Hi  bill and all. This acidental gybe discussion started from a boat having to do a crash gybe to avoid a collision. Opinions were given regarding lifting the pin on the traveller line control winch to allow the traveller to run free in the gybe. I expressed concern at the lack of control on the boom leading to excessive shock loading. The proper way to gybe is to pull the mainsheet in, pass in a controlled manner through the gybe and as the load comes on feed the mainsheet out quickly but with some restraint. In racing I have seen split mains and bent booms when this is  not done. In pur situations as .mum snd dad sailors with octen only one on watch we cant slways do it the best way so we must do sll we can to reduce shock loading. When gybing by choice i remove the preventer' the traveller stays fully extended.in dtrongercwind I would centralize the traveller I pull the mainsheet in. Then i gybe, then wind the traveller scross to the new side. Be prepared for high loads on the winch handle as you wind across.  As to the attachment point for the preventer I hope you all use the mainsheet spot' not the forward boom vang attachment point. In extreme conditions don't gybe. Go head to wind and tack and bear away to the new course. We call that a granny gybe. Alternatively when you are head to wind do what you should have done before the conditions got extreme and furl the main and mizzen.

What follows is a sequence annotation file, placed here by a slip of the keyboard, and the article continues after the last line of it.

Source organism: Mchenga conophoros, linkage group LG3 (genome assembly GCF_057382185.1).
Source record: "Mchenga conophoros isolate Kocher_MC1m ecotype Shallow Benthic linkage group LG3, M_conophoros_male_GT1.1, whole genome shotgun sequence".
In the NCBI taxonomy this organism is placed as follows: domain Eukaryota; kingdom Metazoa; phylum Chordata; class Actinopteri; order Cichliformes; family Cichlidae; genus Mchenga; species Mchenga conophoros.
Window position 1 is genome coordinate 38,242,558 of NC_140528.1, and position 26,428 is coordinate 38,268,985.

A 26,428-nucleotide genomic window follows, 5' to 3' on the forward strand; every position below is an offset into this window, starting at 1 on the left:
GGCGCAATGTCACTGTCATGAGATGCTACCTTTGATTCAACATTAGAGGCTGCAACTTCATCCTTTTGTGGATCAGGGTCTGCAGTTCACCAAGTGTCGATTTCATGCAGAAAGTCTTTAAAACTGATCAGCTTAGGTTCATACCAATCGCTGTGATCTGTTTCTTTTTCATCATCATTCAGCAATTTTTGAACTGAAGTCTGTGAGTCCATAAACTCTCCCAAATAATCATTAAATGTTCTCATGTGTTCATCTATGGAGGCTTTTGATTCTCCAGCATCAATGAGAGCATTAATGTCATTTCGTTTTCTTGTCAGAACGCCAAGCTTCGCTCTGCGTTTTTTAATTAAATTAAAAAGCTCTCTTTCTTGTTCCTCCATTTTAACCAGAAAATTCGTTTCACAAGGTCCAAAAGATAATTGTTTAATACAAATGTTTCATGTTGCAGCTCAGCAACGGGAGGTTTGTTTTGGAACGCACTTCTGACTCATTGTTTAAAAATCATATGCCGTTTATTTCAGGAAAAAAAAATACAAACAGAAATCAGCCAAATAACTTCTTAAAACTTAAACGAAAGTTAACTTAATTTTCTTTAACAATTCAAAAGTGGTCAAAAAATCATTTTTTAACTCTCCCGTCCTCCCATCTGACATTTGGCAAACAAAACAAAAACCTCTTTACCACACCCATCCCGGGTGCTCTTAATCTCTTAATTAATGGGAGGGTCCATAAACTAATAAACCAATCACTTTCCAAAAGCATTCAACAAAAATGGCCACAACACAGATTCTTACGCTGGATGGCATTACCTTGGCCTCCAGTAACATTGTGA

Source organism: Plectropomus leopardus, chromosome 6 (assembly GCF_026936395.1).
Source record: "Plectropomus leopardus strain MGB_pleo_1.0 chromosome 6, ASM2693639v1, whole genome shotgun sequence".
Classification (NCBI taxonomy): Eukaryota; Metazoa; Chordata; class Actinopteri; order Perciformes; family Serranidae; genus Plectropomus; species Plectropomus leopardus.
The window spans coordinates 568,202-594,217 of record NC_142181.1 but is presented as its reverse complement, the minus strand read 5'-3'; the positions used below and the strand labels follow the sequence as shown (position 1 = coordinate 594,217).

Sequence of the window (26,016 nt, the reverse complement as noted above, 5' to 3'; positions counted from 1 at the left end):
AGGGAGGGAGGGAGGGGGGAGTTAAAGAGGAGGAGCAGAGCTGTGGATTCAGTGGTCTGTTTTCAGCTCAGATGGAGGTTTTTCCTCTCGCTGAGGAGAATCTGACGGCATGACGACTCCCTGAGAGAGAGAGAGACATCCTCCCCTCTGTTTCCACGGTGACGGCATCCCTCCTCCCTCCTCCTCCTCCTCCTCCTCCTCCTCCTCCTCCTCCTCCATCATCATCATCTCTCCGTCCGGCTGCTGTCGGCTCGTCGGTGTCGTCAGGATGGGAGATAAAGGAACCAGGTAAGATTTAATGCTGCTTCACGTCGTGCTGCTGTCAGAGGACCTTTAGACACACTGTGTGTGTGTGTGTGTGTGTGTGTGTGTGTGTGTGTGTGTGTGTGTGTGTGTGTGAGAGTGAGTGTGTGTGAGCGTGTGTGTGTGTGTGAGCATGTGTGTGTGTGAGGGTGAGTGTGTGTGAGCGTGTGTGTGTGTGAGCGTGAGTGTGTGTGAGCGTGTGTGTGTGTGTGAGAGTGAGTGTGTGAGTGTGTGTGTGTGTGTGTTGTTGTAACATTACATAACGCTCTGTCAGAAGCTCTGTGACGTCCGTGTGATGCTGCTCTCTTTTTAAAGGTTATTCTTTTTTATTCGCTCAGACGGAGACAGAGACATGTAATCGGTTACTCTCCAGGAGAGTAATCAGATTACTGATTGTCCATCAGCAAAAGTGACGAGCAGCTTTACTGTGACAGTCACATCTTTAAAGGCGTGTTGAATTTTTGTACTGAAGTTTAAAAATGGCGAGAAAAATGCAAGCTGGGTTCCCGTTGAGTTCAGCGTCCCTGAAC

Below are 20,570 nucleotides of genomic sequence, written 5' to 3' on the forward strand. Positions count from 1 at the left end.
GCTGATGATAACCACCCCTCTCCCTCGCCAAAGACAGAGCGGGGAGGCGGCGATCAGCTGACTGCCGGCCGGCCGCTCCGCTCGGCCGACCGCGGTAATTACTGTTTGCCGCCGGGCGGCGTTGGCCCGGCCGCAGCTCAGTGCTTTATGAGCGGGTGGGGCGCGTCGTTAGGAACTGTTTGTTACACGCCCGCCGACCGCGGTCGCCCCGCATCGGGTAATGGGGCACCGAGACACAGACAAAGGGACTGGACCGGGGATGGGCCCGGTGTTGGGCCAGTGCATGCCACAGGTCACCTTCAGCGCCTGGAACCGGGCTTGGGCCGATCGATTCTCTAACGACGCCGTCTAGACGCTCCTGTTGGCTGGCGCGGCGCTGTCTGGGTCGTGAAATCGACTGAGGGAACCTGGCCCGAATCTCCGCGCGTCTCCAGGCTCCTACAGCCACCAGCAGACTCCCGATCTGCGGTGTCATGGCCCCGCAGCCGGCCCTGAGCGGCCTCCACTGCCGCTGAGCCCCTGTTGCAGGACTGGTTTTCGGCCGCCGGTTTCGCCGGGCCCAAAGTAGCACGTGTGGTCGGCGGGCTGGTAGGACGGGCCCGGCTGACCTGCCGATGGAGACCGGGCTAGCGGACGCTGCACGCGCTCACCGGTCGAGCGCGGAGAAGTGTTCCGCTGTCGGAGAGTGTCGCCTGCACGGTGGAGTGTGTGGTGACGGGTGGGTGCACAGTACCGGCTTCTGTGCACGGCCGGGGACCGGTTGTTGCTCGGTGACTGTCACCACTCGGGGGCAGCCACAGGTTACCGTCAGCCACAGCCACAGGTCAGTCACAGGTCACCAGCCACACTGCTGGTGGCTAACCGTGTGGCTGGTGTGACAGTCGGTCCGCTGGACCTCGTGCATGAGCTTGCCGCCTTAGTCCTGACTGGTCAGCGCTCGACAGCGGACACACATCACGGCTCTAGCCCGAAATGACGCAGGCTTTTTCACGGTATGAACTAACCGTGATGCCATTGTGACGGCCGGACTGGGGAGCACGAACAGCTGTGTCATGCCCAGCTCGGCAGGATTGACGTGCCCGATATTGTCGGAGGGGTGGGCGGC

Regsrds

Danny

SM 299

Ocean pearl

On 30 May 2mizzen 018 at 14:57 "greatketch@... [amelyachtowners]" <amelyachtowners@...> wrote:

 

It is important to remember that the Amel tackles are vangs to pull the boom down and control sail shape, and are really very poorly set up to function as preventers--no matter what Amel calls them.


Anytime the boom is further outboard of the end of the traveler, we tension the vang to control sail shape and keep leech tension up and reduce excessive twist.  The boat goes faster with the whole sail, top to bottom, trimmed to a proper angle to the wind